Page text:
Transnational education growing at ‘brisk pace’

Transnational education – where students stay in their home country but study degrees from abroad – is growing at a “brisk pace”, a new report says.

September 5, 2013

But the study by the British Council warns that quality assurance systems are not in place in many countries that host such activity.

The shape of things to come: The evolution of transnational education: data, definitions,opportunities and impacts analysis, released today, also judges which countries offer the best opportunities for universities looking to offer their programmes abroad.

Hong Kong, Malaysia, Singapore and the United Arab Emirates all have “well above average” prospects over the next two to three years.

Nepal and Sri Lanka are viewed least favourably, while Brazil, Indonesia, Mexico, Nigeria, Pakistan, Poland, Russia and Turkey were also judge to be below average in terms of the their suitability for new transnational education (TNE) ventures.

“Available data suggests that TNE is continuing to expand at a brisk pace; both in terms of scale — programmes and student enrolment — and scope — diversity of delivery modes and location of delivery,” the report says.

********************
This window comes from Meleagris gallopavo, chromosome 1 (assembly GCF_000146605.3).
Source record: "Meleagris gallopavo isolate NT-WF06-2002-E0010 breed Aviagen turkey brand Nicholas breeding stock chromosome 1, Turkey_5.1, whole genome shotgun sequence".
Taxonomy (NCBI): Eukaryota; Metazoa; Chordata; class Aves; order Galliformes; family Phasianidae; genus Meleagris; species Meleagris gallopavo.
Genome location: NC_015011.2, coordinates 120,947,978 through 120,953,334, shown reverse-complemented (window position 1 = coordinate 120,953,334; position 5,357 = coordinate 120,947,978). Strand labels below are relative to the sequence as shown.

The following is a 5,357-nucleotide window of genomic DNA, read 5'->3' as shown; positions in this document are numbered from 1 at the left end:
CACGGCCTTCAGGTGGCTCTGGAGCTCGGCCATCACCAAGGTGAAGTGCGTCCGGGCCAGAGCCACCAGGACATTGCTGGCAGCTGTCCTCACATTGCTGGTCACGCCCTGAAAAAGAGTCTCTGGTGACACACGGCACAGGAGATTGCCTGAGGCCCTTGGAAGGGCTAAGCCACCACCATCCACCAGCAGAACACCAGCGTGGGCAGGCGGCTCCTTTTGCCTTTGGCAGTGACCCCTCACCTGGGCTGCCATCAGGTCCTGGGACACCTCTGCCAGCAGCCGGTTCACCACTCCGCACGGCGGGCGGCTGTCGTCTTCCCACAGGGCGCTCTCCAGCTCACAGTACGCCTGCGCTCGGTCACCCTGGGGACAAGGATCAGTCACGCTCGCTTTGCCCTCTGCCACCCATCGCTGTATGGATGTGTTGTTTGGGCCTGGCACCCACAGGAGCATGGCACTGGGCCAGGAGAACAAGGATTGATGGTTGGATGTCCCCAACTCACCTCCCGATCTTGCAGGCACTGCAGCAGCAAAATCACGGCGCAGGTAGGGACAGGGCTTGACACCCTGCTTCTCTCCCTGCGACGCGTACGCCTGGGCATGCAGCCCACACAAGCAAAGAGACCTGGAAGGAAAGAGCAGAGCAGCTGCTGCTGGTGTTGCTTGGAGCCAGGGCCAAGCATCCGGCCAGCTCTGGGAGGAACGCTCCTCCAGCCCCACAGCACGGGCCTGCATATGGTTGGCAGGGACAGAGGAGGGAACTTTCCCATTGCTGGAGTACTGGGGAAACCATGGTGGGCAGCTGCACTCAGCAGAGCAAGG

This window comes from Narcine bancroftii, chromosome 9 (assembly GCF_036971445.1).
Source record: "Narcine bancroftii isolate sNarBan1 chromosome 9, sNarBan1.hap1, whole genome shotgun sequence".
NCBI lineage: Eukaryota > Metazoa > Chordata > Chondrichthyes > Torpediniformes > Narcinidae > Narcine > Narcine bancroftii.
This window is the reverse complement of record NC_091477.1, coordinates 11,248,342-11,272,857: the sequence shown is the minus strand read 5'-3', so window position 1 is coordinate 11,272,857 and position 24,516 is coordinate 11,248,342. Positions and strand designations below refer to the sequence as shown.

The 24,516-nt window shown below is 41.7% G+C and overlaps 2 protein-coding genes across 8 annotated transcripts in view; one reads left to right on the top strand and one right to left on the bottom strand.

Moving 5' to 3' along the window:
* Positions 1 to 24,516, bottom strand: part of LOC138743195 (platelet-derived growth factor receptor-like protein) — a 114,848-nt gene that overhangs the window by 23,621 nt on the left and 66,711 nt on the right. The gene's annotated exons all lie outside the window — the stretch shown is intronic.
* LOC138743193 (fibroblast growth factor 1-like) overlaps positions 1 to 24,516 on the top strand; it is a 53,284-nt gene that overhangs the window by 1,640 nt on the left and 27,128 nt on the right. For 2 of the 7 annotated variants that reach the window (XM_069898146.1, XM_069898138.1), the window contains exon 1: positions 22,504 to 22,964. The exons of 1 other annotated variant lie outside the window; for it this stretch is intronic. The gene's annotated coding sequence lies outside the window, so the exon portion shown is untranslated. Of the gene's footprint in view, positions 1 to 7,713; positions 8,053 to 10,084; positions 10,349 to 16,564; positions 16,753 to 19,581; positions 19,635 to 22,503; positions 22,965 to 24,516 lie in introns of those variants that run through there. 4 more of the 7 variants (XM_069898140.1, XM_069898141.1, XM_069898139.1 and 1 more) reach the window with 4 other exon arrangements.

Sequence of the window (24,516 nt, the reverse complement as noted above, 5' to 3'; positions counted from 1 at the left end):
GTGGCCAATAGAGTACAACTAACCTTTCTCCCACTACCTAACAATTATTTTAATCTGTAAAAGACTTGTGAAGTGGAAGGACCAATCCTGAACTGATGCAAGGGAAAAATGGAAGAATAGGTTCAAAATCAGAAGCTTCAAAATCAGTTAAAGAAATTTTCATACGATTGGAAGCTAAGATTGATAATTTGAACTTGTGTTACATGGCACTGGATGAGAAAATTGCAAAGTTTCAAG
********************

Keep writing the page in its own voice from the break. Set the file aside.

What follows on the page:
But only two thirds of countries that host TNE which were studied have specific quality assurance systems in place.

Data on the activities is still “woefully inadequate” and recognition of the qualifications offered is an “area of relative weakness”.

“In most countries, recognition is left to the discretion of employers and HE institutions,” it warns.

In 2011-12, UK universities had set up 1,395 TNE programmes abroad in addition to 73 overseas campuses, the report concludes after analysing available data.

In the same academic year Australia had set up 394 TNE programmes, while in 2012, German institutions were involved in some 200 double degrees with universities abroad.

david.matthews@tsleducation.com

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